Skip to main content

Alternatives to Legal Separation in Texas

Family, Divorce & Children

Texas does not have legal separation, so you need to protect your legal rights when you are not ready to divorce.

If you are not ready for a divorce but want to be separated from your spouse—no matter the reason—learn what to do to protect yourself through temporary orders, protective orders, SAPCRs (if there are children), or separation agreements. This article discusses all of your options to protect your legal rights when you separate from your spouse.

Can I get a legal separation instead of a divorce?

You cannot get a legal separation instead of a divorce in Texas. Texas law does not recognize legal separations. However, there are options that provide similar outcomes to what you might think of as a "legal separation."

In Texas you can use temporary orders, protective orders, suits affecting the parent-child relationship, or separation agreements to obtain many of the same goals as someone might want in a so-called legal separation.

All of these options are similar to a legal separation because they are ways to provide visitation, financial support, and property orders without getting a divorce, or before the divorce is finalized.

What do temporary orders do?

Temporary orders can cover many things—including who gets possession of the children, who gets what property, or who has to pay what bills—while the divorce is still ongoing.

To learn more about temporary orders, read Temporary Orders & Temporary Restraining Orders (TROs).

How is a protective order similar to legal separation?

A protective order, which is available to protect a victim of family violence, can be seen as similar to a legal separation because protective orders can dictate where children live and who has access to them. Protective orders can also determine who gets to stay in the house or who has to leave. They can also establish child and spousal support. Typically, protective orders expire after two years.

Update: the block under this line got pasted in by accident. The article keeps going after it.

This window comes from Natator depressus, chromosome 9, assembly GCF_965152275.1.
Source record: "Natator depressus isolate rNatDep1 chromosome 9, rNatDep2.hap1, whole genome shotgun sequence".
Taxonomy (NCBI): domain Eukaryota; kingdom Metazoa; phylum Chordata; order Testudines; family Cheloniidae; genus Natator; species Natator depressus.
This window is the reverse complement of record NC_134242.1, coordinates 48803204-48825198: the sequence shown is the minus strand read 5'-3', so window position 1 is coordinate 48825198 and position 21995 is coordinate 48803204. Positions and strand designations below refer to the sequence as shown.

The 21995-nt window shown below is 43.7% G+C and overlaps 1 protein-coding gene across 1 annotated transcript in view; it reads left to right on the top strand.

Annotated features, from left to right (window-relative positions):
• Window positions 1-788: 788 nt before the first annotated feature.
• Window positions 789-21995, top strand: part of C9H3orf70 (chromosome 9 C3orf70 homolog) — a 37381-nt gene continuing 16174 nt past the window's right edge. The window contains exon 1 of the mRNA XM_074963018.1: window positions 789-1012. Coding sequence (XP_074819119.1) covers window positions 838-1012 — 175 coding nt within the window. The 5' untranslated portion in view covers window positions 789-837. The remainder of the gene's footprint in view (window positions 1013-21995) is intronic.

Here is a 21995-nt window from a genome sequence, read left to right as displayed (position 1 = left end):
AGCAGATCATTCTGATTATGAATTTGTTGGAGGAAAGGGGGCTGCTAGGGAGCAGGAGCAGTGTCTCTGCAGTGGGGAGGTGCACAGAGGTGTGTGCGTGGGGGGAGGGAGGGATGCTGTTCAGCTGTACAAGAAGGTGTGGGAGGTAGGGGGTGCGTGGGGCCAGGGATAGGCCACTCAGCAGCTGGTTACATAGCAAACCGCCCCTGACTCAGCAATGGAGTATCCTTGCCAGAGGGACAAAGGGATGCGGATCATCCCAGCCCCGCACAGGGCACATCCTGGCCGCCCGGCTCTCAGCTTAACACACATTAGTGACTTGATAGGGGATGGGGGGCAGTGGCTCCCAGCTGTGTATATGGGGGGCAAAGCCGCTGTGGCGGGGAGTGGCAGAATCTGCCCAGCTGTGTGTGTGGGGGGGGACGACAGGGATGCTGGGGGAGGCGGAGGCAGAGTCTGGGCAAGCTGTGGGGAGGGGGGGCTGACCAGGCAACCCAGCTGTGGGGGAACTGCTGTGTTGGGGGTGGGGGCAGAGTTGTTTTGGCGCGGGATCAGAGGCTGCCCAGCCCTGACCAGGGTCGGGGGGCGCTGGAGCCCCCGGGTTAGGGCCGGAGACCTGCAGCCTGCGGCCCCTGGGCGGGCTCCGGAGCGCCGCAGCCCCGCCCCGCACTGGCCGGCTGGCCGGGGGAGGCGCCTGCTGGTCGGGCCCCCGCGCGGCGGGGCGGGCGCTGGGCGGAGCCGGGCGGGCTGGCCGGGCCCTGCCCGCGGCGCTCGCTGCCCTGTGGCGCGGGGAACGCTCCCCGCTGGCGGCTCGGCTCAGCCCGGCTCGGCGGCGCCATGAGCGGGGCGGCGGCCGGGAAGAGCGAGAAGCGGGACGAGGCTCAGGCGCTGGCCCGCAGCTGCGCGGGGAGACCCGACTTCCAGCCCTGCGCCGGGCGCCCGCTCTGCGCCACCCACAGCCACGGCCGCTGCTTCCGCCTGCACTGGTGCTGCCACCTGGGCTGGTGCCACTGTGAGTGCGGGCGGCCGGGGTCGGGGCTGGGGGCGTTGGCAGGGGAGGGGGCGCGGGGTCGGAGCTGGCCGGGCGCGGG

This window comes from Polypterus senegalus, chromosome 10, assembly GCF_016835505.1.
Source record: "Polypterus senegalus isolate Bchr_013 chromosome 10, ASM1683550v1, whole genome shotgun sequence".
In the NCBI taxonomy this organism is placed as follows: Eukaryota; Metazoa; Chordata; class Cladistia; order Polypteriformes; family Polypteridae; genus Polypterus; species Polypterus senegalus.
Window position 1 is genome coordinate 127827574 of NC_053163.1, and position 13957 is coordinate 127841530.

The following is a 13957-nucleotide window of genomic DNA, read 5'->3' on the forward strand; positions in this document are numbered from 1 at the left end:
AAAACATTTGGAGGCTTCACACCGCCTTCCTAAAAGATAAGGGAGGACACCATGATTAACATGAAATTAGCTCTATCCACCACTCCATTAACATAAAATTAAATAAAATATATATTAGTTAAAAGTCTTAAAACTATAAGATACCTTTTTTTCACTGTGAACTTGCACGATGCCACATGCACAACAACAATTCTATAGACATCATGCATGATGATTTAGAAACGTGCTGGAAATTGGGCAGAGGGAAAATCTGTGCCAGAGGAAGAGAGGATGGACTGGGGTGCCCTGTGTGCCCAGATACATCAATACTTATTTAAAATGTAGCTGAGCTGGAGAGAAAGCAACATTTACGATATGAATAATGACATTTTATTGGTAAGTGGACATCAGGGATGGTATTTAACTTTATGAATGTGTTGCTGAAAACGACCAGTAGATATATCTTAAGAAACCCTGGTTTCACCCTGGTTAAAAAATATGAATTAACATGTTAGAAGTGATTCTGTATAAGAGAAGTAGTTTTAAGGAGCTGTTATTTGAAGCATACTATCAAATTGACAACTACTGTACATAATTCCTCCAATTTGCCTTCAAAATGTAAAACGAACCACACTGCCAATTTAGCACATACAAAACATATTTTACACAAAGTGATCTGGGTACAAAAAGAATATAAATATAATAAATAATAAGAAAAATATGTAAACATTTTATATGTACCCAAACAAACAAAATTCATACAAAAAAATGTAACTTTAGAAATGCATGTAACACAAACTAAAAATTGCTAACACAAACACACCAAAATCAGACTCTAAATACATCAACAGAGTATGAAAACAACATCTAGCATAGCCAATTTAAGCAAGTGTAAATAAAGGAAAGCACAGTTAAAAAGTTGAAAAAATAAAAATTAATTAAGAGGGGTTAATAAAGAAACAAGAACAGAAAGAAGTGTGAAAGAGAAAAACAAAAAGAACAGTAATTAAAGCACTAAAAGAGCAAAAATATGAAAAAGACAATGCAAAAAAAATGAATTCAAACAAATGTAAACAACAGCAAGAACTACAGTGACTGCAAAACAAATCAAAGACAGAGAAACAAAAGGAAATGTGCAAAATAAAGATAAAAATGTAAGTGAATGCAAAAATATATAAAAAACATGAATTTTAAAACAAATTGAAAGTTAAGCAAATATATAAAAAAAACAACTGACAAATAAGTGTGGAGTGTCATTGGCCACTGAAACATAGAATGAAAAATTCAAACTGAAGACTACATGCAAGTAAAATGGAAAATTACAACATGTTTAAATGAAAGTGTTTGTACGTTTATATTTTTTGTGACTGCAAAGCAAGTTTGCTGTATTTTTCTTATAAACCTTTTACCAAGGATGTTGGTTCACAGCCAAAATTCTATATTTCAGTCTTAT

To learn more about protective orders, read the guide I need a protective order. with instructions and forms.

Do we have to get divorced to establish custody and support?

Filing a Suit Affecting the Parent-Child Relationship (SAPCR) is another legal option that can be similar in practice to a legal separation.

A SAPCR is a custody case that is not part of a divorce case. A SAPCR can be a way to gain conservatorship, possession, or access to the child outside of a divorce. SAPCRs are often used to gain conservatorship of the child if you have never been married to the other parent.

To learn more about SAPCR cases, read and use the guide (SAPCR) I need a custody order. I am the child's parent with instructions and forms.

What happens if my spouse and I are separated but haven’t gotten an official divorce?

If you and your spouse are separated but have not gotten a divorce there can be financial consequences, because you are still legally married. For more information on the financial obligations of marriage and divorce, read Dividing Your Property and Debt in a Divorce.

What is a separation agreement?

A separation agreement is essentially a contract where spouses no longer live together but are not officially divorced. A separation agreement specifies the rights and duties of the parties while they are living apart. This concept is similar to a legal separation because it can set requirements for visitation, financial support, or property rights.

To form a valid separation agreement the specific terms should be in writing and signed by both parties. A separation agreement can be a cost-efficient and timely way of establishing visitation, financial, and property rights. However, this is a complicated process that should only be completed by a lawyer. Small mistakes can have grave consequences and you should hire a lawyer to write this agreement. If you need help finding a lawyer, you can:

Related Guides

  • I need a protective order.

    Protective Orders

    How to ask the court for protection from someone who has been violent or threatened to be violent.
  • I need a custody order. I am the child's parent (SAPCR).

    Child Custody & Visitation

    This guide tells you how to ask for a custody, visitation, child support, medical support, and dental support order.
  • Related Articles